It seems that alternative applications for diabetes drugs are popping up all over the place. We recently discussed clinical research out of Belgium that revealed the unexpected anti-aging properties of metformin – the world’s most used diabetes medication. It actually toughens up cells so they stay stronger and live longer, keeping the signs of aging at bay.
And now, at a recent meeting of the Endocrine Society in Chicago, researcher Dr. F. Xavier Pi-Sunyer announced that a different type 2 diabetes treatment called Liraglutide not only promotes weight loss, but also reverses the course of pre-diabetes.
The study followed 3,731 obese and overweight adults who also had at least one other complicating health issue, like pre-diabetes or high blood pressure. All of the subjects exercised and ate 500 fewer calories than usual during the study period – but a randomly assigned half of them were also administered a 3mg dose of Liraglutide, given once daily over the course of 56 weeks. The other half received a placebo.
In the end, the subjects who received the Liraglutide lost an average of 8% of their body weight – that’s about 18.7 pounds. Members of the placebo group lost only an average of 6.2 pounds.
Dr. Pi-Sunyer points out that the Liraglutide results can compete with any commercial weight loss product on the market. Of course, the drug will have to undergo continued testing and satisfy standard pharmaceutical quality control measures before it is approved for a re-branded release.
In addition to its impressive weight-loss powers, Liraglutide also plays a key role in reversing pre-diabetes. The same study investigated the effects of the drug on 2,285 patients with pre-diabetes – 1,528 of them received Liraglutide, while 757 got the placebo.
Nearly 70% of the pre-diabetes patients who took the drug saw blood sugar levels return to normal by the end of the study. Meanwhile, the researchers found that type 2 diabetes developed in three times as many people who took the placebo, as compared to those who received Liraglutide.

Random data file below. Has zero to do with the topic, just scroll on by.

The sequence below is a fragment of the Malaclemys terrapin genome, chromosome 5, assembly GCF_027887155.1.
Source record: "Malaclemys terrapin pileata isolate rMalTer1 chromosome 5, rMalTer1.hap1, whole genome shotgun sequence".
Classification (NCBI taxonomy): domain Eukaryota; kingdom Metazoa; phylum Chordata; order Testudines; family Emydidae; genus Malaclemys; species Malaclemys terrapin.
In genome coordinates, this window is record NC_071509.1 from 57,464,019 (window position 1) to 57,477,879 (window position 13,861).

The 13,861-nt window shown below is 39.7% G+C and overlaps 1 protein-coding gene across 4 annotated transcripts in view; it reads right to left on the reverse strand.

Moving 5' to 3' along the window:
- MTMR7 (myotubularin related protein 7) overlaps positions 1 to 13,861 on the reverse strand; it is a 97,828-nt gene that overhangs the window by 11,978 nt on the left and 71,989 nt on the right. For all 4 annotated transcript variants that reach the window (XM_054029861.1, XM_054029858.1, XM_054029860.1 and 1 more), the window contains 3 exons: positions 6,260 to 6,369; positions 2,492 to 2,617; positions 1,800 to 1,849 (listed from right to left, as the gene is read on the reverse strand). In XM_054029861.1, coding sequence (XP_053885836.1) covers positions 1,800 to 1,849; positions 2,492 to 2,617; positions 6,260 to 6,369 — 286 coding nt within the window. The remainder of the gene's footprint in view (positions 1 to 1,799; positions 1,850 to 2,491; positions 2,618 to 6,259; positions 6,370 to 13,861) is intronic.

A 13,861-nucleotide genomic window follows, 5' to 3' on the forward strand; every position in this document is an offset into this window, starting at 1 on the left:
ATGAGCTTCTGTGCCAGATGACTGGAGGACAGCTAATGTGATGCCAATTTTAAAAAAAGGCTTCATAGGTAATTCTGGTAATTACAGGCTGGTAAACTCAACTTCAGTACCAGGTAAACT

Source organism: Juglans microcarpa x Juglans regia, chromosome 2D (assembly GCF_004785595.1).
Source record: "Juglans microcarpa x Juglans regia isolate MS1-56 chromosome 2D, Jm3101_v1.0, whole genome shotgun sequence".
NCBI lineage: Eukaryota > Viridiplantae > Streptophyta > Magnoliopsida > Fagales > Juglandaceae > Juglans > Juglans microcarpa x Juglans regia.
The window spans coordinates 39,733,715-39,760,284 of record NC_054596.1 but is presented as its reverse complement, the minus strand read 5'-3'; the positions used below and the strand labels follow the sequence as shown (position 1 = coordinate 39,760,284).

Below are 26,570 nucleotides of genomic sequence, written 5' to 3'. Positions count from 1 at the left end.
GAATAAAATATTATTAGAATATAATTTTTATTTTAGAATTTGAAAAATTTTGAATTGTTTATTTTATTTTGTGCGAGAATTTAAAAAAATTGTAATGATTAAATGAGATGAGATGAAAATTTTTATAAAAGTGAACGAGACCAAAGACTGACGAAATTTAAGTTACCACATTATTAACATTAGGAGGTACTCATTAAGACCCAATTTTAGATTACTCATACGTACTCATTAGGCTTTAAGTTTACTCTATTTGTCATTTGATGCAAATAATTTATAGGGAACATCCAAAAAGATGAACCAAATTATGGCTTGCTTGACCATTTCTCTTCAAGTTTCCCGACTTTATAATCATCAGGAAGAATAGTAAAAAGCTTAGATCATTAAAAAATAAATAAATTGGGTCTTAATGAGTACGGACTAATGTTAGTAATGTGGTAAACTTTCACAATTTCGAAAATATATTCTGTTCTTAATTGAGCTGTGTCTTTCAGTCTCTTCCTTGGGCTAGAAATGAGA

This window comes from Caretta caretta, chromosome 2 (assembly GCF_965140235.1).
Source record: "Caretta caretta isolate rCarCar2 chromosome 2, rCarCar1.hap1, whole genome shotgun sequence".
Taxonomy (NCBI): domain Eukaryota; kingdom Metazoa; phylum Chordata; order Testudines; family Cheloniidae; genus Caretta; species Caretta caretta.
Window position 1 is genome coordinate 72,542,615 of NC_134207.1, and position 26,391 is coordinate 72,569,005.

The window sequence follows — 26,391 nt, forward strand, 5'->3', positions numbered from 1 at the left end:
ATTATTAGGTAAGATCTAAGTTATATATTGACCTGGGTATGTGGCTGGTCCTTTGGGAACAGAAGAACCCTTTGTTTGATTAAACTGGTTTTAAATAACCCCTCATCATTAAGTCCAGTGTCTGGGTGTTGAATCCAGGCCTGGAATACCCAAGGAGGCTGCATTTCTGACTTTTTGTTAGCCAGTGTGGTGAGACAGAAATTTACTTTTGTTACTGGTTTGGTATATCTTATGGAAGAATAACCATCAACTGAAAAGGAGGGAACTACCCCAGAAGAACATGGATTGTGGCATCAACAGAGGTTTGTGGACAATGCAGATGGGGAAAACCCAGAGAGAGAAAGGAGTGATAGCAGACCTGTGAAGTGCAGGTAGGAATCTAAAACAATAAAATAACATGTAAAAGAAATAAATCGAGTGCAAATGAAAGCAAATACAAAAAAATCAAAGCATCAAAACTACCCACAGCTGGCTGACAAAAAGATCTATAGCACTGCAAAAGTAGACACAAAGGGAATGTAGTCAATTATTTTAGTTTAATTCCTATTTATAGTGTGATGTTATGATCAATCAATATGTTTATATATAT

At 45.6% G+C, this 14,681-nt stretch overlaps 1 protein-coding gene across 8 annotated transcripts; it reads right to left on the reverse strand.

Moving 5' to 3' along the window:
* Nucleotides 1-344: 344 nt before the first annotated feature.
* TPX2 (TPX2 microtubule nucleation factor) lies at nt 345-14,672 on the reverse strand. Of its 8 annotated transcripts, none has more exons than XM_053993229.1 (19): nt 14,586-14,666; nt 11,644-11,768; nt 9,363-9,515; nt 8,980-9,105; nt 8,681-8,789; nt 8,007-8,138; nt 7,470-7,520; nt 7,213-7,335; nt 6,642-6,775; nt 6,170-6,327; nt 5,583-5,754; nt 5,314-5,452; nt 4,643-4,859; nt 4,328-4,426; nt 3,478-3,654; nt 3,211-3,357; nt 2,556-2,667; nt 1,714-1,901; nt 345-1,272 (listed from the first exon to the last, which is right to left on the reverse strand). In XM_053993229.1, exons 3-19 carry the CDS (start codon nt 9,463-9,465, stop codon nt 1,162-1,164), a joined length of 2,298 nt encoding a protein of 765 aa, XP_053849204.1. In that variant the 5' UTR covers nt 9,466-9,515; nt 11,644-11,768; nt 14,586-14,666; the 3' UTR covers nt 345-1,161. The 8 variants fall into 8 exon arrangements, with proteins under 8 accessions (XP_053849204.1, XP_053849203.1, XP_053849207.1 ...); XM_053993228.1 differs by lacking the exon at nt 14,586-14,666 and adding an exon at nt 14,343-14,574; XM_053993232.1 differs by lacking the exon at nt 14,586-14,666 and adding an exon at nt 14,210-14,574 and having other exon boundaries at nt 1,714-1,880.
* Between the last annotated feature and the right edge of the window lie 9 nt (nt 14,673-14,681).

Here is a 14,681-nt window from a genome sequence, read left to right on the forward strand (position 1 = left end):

Dr. Pi-Sunyer concluded that the weight loss was a key factor in reversing the course of diabetes development – both arms of the study will undergo continued pharmaceutical testing over the next 2 years.
Will Liraglutide soon be available for non-diabetic people who simply want to lose weight? Dr. John Wilding, head of the department of obesity and endocrinology at the University of Liverpool confirms that when administered at a higher dose, the drug can indeed help non-diabetic overweight people shed pounds. It wouldn’t replace a healthy diet or exercise, but the drug could definitely aid in returning patients to healthier, safer weight levels.
While some other popular weight-loss treatments work by reducing the amount of fat the intestines can absorb, Liraglutide works by lowering blood sugar – which in turn helps control hunger and reduce over-eating.
Drugmaker Novo Nordisk, who funded Dr. Pi-Sunyer’s study, has already requested approval for Liraglutide as a weight-loss treatment, pending completion of the phase 3 trials that are currently underway.
Do you think weight-loss drugs encourage dependence in patients who aren’t willing to commit to healthy lifestyle changes?